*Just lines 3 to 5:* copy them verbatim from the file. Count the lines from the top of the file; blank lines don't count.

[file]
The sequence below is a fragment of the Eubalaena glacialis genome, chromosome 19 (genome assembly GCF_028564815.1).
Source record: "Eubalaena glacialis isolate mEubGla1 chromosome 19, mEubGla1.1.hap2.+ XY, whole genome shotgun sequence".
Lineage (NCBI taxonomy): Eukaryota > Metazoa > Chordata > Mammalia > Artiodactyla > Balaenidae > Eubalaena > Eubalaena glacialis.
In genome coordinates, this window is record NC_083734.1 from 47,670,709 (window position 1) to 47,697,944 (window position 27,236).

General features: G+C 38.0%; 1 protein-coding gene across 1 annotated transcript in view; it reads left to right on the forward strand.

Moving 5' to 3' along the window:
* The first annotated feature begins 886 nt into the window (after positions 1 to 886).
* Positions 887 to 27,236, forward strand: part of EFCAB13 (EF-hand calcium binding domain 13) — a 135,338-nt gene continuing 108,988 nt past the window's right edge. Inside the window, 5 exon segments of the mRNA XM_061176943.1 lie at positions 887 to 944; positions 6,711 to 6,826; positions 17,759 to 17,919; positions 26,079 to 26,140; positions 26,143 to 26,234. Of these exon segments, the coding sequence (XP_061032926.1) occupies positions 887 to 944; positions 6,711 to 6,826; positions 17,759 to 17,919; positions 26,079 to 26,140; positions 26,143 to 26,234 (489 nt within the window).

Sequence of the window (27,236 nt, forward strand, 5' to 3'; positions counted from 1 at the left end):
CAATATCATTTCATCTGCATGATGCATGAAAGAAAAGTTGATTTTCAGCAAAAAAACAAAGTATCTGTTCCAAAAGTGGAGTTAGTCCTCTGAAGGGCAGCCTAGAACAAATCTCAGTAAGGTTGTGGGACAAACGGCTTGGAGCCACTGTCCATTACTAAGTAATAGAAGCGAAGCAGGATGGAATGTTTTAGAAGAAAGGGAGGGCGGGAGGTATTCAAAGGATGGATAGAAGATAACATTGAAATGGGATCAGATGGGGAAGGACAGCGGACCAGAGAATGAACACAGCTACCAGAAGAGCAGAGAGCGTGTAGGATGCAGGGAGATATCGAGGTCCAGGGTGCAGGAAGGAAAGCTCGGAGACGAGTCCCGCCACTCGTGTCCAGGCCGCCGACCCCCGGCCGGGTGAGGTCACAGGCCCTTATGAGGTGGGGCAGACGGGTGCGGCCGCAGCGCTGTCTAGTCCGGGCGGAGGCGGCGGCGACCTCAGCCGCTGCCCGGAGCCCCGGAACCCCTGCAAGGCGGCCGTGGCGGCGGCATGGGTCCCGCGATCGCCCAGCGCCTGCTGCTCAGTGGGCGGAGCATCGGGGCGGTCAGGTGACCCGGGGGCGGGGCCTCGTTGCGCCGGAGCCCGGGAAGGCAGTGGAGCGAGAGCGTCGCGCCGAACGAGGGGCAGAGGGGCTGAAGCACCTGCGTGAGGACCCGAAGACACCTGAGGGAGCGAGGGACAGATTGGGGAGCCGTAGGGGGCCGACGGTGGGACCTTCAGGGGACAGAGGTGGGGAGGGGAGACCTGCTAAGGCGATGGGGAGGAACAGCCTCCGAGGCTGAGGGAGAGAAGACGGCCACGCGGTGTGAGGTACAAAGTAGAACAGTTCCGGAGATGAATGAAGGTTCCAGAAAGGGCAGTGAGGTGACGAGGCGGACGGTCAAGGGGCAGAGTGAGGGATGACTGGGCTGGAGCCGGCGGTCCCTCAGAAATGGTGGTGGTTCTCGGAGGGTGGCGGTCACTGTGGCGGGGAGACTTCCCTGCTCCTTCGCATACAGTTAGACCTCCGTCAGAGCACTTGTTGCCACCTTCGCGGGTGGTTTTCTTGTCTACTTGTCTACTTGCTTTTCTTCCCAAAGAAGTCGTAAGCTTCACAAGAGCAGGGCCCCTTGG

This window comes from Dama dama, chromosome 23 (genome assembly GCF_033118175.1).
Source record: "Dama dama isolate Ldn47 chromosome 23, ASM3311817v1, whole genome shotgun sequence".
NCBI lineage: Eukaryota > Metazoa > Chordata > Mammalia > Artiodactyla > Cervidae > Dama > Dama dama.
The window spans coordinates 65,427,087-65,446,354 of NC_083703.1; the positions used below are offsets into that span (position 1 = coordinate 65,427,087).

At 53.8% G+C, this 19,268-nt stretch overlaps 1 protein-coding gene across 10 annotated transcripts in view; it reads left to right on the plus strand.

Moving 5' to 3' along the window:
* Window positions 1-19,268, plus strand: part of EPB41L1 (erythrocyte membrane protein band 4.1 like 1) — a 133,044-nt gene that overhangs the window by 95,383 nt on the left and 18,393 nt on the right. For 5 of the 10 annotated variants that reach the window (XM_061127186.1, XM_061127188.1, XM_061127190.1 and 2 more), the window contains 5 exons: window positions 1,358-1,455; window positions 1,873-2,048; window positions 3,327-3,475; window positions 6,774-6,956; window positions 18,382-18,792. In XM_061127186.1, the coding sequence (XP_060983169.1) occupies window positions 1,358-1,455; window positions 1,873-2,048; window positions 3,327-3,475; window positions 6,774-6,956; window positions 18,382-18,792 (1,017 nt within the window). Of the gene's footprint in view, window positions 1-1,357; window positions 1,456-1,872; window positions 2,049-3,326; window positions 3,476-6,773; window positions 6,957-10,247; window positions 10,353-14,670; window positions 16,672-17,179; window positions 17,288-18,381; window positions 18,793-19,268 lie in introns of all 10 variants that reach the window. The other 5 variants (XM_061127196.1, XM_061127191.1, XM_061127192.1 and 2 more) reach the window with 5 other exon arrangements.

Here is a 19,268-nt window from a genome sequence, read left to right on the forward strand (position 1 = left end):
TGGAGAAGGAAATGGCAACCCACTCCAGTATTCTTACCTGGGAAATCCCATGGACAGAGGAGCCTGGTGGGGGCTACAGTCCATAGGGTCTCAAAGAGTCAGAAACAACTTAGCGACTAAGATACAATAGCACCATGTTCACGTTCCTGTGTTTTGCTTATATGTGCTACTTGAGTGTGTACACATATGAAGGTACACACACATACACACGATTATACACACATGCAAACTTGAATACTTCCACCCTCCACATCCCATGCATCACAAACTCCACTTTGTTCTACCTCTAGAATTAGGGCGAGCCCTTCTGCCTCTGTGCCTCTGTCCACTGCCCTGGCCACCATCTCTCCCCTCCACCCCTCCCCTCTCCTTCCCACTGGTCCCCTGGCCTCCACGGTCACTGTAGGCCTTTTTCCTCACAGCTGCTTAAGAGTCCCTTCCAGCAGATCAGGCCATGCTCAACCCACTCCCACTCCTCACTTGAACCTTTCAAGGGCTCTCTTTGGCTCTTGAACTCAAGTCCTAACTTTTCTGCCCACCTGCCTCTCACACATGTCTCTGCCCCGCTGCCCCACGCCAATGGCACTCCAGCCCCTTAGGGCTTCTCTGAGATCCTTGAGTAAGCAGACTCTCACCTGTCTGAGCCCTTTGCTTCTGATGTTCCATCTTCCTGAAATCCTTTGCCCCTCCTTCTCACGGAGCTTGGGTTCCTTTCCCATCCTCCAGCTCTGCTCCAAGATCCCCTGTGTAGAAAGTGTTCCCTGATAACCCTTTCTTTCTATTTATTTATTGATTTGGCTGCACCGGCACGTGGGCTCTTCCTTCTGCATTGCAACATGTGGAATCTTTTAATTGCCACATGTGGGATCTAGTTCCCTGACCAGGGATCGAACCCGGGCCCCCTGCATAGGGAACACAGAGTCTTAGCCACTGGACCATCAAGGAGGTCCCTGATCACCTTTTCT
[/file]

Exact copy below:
Lineage (NCBI taxonomy): Eukaryota > Metazoa > Chordata > Mammalia > Artiodactyla > Balaenidae > Eubalaena > Eubalaena glacialis.
In genome coordinates, this window is record NC_083734.1 from 47,670,709 (window position 1) to 47,697,944 (window position 27,236).

General features: G+C 38.0%; 1 protein-coding gene across 1 annotated transcript in view; it reads left to right on the forward strand.